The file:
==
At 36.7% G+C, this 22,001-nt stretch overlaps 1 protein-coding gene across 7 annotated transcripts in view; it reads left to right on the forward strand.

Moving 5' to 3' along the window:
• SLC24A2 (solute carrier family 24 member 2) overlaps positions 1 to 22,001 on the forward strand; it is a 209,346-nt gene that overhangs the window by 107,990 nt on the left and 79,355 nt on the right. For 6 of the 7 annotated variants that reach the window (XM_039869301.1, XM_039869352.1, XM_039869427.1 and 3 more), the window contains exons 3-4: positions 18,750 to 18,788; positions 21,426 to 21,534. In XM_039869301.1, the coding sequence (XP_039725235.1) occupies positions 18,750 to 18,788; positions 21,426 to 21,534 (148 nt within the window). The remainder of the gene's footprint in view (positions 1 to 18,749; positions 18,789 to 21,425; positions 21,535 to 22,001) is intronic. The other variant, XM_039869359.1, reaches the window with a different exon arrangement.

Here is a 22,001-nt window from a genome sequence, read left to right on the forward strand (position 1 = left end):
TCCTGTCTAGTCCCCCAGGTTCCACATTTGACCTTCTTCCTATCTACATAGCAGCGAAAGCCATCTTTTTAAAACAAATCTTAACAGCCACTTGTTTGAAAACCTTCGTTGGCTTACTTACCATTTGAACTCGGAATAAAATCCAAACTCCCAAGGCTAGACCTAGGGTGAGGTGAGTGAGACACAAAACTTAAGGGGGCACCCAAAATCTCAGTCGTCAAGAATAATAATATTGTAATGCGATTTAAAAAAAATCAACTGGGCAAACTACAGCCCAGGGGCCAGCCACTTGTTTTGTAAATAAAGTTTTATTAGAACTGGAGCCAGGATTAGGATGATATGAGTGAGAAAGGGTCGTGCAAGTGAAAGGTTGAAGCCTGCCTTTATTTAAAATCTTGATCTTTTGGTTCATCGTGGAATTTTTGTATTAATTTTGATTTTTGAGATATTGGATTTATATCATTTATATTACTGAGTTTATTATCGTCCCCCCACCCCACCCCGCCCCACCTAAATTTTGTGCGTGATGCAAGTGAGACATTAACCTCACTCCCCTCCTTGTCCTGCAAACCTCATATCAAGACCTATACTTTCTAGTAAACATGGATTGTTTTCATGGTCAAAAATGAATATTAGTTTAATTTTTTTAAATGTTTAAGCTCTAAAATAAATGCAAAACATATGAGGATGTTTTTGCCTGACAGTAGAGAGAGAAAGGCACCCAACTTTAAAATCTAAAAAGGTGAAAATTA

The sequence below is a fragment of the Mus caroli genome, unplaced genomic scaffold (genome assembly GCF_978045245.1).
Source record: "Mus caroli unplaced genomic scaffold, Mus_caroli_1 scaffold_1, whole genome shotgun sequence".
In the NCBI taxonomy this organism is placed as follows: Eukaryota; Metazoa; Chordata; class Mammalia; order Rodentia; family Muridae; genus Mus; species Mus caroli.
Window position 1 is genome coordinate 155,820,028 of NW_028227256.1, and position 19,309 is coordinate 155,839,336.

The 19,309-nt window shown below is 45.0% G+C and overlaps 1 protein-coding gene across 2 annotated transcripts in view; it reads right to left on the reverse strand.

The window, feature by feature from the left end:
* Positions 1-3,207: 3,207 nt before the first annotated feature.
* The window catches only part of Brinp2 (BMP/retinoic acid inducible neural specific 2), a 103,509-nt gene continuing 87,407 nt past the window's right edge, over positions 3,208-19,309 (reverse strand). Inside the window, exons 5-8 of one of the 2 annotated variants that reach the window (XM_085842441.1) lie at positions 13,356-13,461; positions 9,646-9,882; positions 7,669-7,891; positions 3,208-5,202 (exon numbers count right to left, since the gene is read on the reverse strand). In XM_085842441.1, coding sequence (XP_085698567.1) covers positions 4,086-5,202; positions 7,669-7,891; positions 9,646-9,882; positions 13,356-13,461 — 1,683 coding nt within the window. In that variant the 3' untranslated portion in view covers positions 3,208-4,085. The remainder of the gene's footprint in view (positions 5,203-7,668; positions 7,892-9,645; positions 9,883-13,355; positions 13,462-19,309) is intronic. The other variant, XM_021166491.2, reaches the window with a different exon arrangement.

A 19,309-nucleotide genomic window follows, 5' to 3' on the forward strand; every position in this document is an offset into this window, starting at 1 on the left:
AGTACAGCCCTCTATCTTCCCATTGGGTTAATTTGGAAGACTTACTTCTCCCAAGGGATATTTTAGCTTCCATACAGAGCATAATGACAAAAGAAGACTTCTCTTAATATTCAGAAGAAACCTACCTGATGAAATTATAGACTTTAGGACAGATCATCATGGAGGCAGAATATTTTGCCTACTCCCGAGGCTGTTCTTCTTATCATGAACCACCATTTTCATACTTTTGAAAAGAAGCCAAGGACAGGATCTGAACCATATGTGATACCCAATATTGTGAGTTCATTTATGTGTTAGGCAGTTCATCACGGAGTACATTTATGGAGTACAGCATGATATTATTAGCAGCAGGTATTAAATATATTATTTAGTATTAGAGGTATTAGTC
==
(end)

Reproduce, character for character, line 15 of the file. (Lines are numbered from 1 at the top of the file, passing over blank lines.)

AGTACAGCCCTCTATCTTCCCATTGGGTTAATTTGGAAGACTTACTTCTCCCAAGGGATATTTTAGCTTCCATACAGAGCATAATGACAAAAGAAGACTTCTCTTAATATTCAGAAGAAACCTACCTGATGAAATTATAGACTTTAGGACAGATCATCATGGAGGCAGAATATTTTGCCTACTCCCGAGGCTGTTCTTCTTATCATGAACCACCATTTTCATACTTTTGAAAAGAAGCCAAGGACAGGATCTGAACCATATGTGATACCCAATATTGTGAGTTCATTTATGTGTTAGGCAGTTCATCACGGAGTACATTTATGGAGTACAGCATGATATTATTAGCAGCAGGTATTAAATATATTATTTAGTATTAGAGGTATTAGTC